Conversations about end of life wishes important after dementia diagnosis

Conversations about end of life wishes important after dementia diagnosis

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Don't avoid talking about end of life care.

Don't avoid talking about end of life care.

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Dementia Australia and Palliative Care Australia released a joint statement emphasising the importance of having an advance care planning conversation with family members and health professionals in the initial stages of the illness.

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HAVING a discussion about end of life wishes is essential after a dementia diagnosis, according to peak bodies.

Dementia Australia and Palliative Care Australia released a joint statement emphasising the importance of having an advance care planning conversation with family members and health professionals in the initial stages of the illness.

"Communicating their wishes in the early stages is critical to ensuring people living with dementia are empowered to exercise choice and control over the care and treatment they wish to receive at the end of life," said Dementia Australia chief executive Maree McCabe.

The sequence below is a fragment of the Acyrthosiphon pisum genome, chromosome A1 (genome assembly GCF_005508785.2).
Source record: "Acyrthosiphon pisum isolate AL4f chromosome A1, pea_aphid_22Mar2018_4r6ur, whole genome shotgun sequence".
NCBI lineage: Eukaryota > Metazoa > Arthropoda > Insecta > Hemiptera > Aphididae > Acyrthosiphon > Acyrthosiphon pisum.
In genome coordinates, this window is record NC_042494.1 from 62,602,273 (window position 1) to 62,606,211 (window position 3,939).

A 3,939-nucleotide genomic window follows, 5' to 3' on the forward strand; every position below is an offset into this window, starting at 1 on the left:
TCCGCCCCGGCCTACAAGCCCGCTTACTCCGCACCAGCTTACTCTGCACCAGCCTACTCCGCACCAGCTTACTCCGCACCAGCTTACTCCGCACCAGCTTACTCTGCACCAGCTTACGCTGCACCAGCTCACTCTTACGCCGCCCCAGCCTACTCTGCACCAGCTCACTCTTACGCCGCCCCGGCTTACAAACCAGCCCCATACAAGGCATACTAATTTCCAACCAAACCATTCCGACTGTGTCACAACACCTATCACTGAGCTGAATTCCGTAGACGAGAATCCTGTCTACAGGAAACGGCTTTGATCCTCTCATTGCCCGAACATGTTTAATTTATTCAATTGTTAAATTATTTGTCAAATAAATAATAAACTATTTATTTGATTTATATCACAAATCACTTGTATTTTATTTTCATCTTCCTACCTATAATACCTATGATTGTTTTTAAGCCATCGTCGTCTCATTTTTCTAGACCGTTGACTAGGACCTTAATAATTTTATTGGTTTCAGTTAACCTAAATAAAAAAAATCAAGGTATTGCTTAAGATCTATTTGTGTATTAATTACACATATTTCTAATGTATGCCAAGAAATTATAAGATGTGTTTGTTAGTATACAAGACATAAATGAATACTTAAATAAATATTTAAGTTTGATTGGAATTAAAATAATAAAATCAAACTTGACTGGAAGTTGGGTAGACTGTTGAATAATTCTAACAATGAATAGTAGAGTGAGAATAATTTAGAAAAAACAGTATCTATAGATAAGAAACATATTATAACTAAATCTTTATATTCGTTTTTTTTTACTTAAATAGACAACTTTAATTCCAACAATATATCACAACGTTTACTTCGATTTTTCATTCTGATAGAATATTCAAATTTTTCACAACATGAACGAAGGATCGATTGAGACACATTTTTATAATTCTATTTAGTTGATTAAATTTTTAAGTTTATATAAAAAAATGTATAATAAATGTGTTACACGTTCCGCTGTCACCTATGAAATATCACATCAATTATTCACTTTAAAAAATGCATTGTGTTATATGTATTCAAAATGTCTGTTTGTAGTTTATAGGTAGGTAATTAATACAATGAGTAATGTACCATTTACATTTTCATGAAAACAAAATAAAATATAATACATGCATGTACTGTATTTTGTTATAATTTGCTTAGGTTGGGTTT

"Having open and informed conversations between key support people and the person living with dementia enables their wishes to be documented in an advance care plan to best ensure they receive appropriate, compassionate and timely palliative care, which includes pain relief and symptom management."

Palliative Care Australia chief executive Liz Callaghan said having these discussions allows the opportunity for the person living with dementia to choose and prepare a substitute decision-maker, who may be required to make decisions when the person is no longer able to communicate their own preferences.

"The unpredictable course of the disease often presents issues around capacity for decision making, difficulties in communication and lack of community understanding of the disease.

"This results in many people living with dementia struggling to access appropriate palliative care and this is especially difficult for people from diverse backgrounds and those with behavioural symptoms of dementia," she said.

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